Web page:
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Philanthropic Support for Students Celebrated at College of Education’s 2024 Scholarships Banquet

A group of seven scholarship recipients standing in front of a balloon backdrop at the NC State College of Education's Scholarships Banquet

In April, the NC State College of Education held its annual banquet celebrating scholarships and those who make them possible. The theme of the evening was the word “why” — why those attending chose to become educators, why they work to prepare educators or why they support educators through philanthropy.

“Every kid needs the opportunity to learn and succeed, and to do that, they need a great education,” said Dean Paola Sztajn. “That is why I am here.”

During the banquet, Michael Ward ’77BS, ’81MS, ’93EDD, former North Carolina superintendent for public instruction and professor of practice, and his wife, Hope Morgan Ward, a retired bishop in The United Methodist Church, were recognized for their creation of the Ward Family Scholarship Endowment.

“Hope and I are happy to provide a scholarship to support individuals who want to become teachers,” Ward said. “In light of all that NC State has meant in our lives, it’s a small way to say thank you.”

Two College of Education students also had the opportunity to share their “whys,” as well as the impact scholarship support has made on their educational journeys. 

Their stories are below: 

Rylee Sherwood

When Rylee Sherwood was applying to colleges, her acceptance into the NC State College of Education’s Transformational Scholarships Program and N.C. Teaching Fellows not only provided her with the financial support she needed to pursue a bachelor’s degree in science education, but it also made her feel seen and valued as a future educator.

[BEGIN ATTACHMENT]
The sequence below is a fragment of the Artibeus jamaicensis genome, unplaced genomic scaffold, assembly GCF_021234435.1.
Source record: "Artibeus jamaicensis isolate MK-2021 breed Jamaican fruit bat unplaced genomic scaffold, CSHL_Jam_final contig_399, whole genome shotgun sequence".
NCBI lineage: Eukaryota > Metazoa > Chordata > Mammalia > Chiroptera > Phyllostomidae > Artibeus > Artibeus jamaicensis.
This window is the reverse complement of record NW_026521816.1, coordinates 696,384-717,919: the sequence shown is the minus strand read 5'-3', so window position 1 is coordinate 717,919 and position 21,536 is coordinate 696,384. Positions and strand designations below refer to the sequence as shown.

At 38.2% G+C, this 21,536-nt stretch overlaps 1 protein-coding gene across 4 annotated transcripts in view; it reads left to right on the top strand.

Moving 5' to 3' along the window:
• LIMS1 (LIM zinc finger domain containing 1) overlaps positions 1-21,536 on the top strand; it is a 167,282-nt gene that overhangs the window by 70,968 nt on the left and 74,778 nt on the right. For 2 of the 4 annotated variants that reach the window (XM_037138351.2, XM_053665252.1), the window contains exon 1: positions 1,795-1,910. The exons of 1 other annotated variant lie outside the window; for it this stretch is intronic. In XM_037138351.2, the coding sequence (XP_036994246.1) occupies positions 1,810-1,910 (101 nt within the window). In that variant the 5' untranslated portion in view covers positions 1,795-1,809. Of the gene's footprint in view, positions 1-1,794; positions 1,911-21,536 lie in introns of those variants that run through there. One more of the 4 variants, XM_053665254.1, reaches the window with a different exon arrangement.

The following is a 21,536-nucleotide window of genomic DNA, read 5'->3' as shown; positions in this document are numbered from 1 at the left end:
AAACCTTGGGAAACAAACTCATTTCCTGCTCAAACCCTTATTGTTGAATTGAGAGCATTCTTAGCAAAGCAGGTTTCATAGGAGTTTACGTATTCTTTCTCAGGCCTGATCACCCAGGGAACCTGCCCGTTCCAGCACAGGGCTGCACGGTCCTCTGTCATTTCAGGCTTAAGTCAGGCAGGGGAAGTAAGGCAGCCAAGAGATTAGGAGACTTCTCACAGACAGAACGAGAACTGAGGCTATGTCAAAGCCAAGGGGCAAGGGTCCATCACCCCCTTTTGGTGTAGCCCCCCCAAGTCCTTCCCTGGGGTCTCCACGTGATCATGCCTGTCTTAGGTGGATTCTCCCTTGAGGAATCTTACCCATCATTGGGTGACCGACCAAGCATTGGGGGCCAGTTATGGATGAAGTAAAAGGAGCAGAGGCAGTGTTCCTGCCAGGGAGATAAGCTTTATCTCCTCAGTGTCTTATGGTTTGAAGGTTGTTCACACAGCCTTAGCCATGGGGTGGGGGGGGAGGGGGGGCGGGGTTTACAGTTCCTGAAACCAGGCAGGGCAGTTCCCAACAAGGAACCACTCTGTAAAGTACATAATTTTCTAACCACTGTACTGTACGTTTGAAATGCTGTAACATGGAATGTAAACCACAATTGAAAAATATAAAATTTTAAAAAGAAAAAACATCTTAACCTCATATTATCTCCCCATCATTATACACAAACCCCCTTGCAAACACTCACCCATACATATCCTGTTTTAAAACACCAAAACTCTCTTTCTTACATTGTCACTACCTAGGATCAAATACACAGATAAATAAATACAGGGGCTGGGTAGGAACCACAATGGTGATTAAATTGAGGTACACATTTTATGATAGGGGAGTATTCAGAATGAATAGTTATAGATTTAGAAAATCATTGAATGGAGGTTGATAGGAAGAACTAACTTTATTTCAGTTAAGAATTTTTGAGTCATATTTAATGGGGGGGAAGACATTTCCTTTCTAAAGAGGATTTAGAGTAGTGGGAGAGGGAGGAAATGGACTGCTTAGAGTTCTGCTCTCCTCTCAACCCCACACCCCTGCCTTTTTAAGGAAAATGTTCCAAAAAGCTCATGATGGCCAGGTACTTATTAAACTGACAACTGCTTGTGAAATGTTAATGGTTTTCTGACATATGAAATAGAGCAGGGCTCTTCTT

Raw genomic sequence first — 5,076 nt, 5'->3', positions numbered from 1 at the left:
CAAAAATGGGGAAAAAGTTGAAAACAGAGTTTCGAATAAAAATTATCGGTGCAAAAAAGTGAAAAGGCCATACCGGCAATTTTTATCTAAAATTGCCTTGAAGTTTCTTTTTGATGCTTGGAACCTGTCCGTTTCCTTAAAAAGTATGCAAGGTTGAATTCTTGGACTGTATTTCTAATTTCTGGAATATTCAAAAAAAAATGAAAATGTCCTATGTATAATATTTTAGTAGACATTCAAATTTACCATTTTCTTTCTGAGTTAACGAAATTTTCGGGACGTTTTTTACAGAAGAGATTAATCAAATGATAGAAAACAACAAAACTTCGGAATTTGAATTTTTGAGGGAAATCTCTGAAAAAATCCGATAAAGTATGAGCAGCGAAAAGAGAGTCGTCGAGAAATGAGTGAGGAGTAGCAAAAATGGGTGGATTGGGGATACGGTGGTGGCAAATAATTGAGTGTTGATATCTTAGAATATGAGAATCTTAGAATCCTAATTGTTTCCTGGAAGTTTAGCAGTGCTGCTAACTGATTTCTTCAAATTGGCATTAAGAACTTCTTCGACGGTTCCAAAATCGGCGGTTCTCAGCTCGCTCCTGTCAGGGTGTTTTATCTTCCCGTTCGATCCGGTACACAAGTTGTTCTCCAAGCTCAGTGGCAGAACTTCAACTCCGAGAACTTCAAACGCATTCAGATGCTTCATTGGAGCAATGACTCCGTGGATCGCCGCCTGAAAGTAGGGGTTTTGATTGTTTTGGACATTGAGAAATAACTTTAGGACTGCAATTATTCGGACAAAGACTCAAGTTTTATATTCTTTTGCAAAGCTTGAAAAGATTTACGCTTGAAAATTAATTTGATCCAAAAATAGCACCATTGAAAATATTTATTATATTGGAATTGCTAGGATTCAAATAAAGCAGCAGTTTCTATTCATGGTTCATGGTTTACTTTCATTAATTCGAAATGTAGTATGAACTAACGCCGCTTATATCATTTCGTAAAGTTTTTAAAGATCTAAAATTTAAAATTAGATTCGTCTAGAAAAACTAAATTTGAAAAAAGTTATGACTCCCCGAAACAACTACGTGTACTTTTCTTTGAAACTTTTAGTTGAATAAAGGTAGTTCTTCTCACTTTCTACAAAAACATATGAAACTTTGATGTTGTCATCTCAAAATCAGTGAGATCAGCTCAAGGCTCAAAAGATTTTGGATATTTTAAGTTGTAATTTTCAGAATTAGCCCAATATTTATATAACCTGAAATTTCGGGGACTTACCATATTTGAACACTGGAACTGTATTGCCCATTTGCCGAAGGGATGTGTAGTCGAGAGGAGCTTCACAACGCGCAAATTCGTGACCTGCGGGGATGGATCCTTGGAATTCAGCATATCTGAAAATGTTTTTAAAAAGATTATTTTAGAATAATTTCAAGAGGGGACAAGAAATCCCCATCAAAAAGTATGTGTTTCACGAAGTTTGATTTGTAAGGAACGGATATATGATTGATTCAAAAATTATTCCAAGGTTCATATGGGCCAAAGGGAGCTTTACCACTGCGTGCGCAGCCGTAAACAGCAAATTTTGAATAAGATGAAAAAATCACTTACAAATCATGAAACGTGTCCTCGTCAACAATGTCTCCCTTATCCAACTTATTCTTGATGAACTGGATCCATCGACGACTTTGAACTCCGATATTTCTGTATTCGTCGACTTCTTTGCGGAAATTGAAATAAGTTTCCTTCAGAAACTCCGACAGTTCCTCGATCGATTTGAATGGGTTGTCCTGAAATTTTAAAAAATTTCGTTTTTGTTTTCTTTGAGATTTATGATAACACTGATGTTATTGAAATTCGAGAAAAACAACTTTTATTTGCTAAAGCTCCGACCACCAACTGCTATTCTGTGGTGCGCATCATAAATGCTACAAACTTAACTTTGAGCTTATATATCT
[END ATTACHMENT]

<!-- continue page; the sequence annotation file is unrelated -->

“Earning these scholarships told me someone saw everything I was working toward,” Sherwood said. “Someone thought I’d make an extraordinary teacher.”

The Transformational Scholarships Program provides scholarships totaling $40,000 over four years to promising high school students from Eastern North Carolina who will return to the region to teach after graduating. 

For Sherwood, who grew up in New Hanover County, being a Transformational Scholar represents an opportunity for her to learn and grow with a group of educators who want to make a difference in the communities they call home.

“We share a dream of improving education in rural counties and a passion for changing the lives of our students for the better and inspiring in them a love of learning,” Sherwood said. “I’m proud that our cohort will be returning to eastern North Carolina public schools together.”

Zac Martin

Zac Martin, a doctoral student in the Educational Leadership, Policy and Human Development counseling and counselor education concentration, sees education as the ultimate public good.

Not only has he benefited from educators throughout his life, but he has sought to give back as a practitioner and researcher in the field of counselor education.

When Martin decided to move to North Carolina to earn his doctoral degree at the College of Education, it was financial support through the Yost-Williams Farm Family Scholarship that made it possible for him to relocate and establish residency in North Carolina, which has also allowed for him to serve as a graduate assistant in the NC State Counseling Center. 

“The scholarships [that donors] create let students know that if they are willing to take a leap of faith, there will be a safety net to catch them and are welcome in this community,” Martin said.

His research focuses on the counseling experiences of students from low socioeconomic backgrounds and how public policy and services influence the mental health of these students. Scholarship support is what has made it possible for him to pursue this work.

“Every donation, regardless of its size, seeds a future where students like myself can not only dream of a brighter future but actively participate in creating it,” Martin said.